Dr. Jason Okonofua is an assistant professor at the University of California, Berkeley. He earned his PhD at Stanford University under the guidance of Jennifer Eberhardt, Gregory Walton, and Carol Dweck.
Jason’s research program examines social-psychological processes that contribute to inequality. One context in which he has examined these processes is that of teacher-student relationships and race disparities in disciplinary action. His research emphasizes the on-going interplay between psychological/mindset processes that originate among teachers (how stereotyping can influence discipline) and students (how apprehension to bias can incite misbehavior) to examine causes for disproportionate discipline according to race. The intersection of these processes, Jason hypothesizes, undermines teacher-student relationships over time, contributes to disproportionate discipline to racially stigmatized students, and ultimately feeds the “school-to-prison” pipeline. By investigating basic processes that contribute to misinterpreted and misguided disrespect among teachers and students, he aims to develop novel interventions that empower teachers to reach their teaching goals and interventions that help students – especially racially stigmatized youth – succeed in school and reduce their risk of discipline problems.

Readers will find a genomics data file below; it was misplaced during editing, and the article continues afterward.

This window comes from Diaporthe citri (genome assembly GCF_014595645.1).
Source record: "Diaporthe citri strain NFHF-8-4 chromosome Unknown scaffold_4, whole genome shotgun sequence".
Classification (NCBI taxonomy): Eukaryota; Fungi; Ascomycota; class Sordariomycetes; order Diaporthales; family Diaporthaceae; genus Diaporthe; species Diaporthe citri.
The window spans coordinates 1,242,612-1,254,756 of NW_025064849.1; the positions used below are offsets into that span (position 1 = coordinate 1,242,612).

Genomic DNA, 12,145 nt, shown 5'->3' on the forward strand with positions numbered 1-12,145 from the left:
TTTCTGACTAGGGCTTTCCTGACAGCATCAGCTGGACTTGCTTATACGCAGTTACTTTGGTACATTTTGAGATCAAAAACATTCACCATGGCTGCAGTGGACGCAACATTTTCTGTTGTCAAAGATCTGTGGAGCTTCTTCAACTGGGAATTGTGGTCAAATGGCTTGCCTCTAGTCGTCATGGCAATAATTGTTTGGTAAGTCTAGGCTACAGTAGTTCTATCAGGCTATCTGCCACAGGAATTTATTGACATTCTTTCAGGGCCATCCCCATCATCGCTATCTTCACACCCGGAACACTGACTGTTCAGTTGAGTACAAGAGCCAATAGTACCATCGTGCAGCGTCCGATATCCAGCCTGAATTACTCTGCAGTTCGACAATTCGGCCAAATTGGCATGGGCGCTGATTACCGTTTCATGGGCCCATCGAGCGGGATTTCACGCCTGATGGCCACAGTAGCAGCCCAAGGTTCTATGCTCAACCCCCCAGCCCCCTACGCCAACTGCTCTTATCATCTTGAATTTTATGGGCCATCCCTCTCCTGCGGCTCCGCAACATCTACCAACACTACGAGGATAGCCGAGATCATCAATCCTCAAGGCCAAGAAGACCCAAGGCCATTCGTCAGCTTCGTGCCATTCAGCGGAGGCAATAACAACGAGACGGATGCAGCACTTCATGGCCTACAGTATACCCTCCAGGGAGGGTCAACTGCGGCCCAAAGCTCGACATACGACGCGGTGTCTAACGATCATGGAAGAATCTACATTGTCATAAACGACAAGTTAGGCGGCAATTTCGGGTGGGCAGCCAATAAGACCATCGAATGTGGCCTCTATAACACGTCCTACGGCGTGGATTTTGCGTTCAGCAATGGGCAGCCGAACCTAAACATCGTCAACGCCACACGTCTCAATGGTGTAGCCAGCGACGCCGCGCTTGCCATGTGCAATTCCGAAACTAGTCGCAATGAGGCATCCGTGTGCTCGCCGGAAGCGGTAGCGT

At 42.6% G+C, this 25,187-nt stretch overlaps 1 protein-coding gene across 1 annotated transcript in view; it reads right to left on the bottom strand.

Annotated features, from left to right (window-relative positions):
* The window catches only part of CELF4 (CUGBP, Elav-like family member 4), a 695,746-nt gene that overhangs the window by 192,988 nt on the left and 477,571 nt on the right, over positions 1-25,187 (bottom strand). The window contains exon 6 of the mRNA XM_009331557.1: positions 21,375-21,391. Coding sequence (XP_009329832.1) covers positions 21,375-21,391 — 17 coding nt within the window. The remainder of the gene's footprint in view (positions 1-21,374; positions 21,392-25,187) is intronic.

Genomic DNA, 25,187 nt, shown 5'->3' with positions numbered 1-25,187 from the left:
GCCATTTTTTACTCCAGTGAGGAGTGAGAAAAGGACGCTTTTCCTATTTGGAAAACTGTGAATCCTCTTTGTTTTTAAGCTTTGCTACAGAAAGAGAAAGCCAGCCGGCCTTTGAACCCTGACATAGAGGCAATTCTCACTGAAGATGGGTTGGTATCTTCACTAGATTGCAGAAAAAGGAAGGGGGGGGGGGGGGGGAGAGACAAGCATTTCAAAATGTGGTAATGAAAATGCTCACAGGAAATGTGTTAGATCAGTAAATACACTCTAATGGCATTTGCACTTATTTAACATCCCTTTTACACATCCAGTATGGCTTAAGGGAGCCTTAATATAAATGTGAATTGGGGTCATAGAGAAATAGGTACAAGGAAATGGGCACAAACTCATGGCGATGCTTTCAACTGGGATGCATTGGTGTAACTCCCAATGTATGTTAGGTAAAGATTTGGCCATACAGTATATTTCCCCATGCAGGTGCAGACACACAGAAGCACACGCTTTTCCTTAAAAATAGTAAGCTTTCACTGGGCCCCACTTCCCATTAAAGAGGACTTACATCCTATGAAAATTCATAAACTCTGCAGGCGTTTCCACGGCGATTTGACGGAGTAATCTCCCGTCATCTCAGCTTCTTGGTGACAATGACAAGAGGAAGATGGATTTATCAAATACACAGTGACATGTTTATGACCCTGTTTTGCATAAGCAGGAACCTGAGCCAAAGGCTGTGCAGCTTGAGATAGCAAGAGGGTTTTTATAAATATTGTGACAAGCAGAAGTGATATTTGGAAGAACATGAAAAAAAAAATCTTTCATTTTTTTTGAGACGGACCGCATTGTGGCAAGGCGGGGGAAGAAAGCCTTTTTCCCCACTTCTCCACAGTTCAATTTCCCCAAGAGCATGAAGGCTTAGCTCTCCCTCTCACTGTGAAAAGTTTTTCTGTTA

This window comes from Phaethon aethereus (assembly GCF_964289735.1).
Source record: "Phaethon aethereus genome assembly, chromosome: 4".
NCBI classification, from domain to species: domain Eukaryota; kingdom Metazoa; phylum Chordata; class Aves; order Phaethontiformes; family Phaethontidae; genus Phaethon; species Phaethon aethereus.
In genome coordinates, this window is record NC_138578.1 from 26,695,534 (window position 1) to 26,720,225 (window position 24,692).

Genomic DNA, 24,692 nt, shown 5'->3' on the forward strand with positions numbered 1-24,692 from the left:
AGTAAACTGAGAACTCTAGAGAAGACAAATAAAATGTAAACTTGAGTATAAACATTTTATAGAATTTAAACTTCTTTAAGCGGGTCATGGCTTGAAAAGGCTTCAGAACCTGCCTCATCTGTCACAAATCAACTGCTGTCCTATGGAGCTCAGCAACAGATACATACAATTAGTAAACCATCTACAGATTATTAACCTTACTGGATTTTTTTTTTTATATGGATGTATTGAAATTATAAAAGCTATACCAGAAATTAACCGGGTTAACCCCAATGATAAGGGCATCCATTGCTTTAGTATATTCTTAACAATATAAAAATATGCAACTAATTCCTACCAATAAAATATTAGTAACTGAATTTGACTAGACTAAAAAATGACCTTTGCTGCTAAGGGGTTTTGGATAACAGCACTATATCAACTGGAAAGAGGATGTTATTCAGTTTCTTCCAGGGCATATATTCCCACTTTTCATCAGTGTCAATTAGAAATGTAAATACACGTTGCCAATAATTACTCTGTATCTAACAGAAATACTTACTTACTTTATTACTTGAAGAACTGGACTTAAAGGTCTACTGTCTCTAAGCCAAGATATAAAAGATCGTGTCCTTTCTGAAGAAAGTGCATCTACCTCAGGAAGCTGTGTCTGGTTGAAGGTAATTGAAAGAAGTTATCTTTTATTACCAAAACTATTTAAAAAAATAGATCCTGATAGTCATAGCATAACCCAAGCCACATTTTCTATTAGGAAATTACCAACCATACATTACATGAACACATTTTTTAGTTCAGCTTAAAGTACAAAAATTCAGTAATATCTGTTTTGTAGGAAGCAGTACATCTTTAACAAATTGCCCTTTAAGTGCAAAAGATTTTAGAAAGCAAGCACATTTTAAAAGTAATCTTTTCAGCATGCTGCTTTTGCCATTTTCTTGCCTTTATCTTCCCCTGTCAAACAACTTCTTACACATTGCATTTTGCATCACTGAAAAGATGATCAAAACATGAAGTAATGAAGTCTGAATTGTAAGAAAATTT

He also designs and tests large-scale psychological interventions for school principals, jails, prisons, and court departments (e.g., probation offices, parole offices).
His research has been published in top journals, including Psychological Science and the Proceedings of the National Academy of Sciences. The work has been funded by Google, the Tides Foundation, Character Lab, and the Bureau for Justice Statistics. It has been featured on a variety of popular media outlets, including National Public Radio, New York Times, MSNBC, Reuters, Huffington Post, Daily Mail, Wall Street Journal, and Education Week.
Find out more at: http://www.jokonofua.com